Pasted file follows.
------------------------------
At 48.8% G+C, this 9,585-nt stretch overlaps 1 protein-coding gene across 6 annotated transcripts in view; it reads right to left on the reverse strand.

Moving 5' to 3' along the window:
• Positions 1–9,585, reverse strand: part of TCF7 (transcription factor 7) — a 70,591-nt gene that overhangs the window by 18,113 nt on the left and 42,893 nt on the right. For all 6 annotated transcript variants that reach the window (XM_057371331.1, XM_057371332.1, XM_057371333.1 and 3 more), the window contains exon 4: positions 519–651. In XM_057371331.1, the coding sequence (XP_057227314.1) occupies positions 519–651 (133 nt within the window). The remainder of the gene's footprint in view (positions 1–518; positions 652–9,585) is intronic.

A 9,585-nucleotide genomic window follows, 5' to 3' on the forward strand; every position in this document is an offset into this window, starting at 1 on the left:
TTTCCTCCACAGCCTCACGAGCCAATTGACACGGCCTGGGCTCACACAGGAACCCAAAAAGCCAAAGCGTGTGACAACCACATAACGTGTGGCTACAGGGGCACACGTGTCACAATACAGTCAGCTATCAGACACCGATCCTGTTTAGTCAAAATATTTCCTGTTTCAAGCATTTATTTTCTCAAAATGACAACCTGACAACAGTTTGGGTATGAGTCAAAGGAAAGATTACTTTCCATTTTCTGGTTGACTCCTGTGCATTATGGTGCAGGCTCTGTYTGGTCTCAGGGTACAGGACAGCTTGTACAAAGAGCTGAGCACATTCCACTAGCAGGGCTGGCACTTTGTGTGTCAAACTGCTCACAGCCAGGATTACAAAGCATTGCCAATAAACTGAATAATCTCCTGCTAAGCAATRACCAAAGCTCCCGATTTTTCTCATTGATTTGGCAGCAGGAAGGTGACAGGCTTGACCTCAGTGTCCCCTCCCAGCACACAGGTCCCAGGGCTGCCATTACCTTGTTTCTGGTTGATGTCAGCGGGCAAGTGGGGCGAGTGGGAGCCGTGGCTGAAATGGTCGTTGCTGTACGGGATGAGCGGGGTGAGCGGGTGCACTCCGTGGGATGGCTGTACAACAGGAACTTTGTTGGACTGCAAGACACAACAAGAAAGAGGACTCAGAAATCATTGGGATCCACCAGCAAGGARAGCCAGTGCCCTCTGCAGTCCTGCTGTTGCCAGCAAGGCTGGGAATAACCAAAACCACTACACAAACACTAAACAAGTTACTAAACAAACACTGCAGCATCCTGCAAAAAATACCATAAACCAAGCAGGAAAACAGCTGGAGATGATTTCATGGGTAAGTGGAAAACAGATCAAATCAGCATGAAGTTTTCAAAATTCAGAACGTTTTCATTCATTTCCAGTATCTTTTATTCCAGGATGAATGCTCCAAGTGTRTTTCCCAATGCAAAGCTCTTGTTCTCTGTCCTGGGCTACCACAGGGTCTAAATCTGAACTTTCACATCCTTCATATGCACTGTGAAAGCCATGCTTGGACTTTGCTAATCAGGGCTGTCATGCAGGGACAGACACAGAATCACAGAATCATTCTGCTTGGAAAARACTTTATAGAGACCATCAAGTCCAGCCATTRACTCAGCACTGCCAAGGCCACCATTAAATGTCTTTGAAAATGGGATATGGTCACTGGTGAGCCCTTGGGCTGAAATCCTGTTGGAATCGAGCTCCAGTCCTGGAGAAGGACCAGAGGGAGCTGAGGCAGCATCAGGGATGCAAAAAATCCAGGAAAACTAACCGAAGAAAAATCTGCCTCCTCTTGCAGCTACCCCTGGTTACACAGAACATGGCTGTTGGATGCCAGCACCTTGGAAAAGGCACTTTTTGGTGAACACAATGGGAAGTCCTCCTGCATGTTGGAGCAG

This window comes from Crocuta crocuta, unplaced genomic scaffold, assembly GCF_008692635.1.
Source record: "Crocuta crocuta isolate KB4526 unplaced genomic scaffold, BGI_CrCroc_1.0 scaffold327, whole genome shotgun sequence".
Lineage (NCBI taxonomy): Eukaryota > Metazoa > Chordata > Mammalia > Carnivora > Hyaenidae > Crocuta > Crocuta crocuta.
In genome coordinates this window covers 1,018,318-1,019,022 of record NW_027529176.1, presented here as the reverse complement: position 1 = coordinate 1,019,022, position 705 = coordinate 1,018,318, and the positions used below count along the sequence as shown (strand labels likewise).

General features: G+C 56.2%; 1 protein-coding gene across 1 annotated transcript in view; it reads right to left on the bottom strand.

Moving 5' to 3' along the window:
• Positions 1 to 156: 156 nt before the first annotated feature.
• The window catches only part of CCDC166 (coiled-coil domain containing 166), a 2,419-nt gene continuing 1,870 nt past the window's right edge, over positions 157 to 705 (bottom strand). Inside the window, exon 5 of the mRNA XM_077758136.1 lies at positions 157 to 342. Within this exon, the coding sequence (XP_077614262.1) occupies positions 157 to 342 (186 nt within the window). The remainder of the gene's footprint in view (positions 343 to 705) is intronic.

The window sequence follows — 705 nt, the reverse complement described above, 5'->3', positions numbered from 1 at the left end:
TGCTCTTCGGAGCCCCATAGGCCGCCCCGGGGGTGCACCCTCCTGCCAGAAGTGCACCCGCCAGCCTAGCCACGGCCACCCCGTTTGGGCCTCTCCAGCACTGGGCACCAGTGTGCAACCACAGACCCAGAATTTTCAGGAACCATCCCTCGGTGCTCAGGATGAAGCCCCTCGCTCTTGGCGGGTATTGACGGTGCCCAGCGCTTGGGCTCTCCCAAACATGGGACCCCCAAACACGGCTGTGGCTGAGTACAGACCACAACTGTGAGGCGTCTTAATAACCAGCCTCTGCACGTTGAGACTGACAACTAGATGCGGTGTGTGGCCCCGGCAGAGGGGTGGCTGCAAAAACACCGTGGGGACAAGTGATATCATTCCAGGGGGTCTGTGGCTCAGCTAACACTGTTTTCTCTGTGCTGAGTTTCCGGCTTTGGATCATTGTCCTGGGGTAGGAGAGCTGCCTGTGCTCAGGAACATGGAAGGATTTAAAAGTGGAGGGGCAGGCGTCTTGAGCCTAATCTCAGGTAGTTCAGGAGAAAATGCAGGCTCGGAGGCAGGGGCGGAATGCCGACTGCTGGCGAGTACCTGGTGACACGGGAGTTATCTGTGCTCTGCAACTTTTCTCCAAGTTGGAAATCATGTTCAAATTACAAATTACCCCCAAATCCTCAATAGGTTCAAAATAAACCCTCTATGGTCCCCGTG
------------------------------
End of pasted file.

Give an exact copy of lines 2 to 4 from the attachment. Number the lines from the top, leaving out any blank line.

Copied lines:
Moving 5' to 3' along the window:
• Positions 1–9,585, reverse strand: part of TCF7 (transcription factor 7) — a 70,591-nt gene that overhangs the window by 18,113 nt on the left and 42,893 nt on the right. For all 6 annotated transcript variants that reach the window (XM_057371331.1, XM_057371332.1, XM_057371333.1 and 3 more), the window contains exon 4: positions 519–651. In XM_057371331.1, the coding sequence (XP_057227314.1) occupies positions 519–651 (133 nt within the window). The remainder of the gene's footprint in view (positions 1–518; positions 652–9,585) is intronic.

A 9,585-nucleotide genomic window follows, 5' to 3' on the forward strand; every position in this document is an offset into this window, starting at 1 on the left: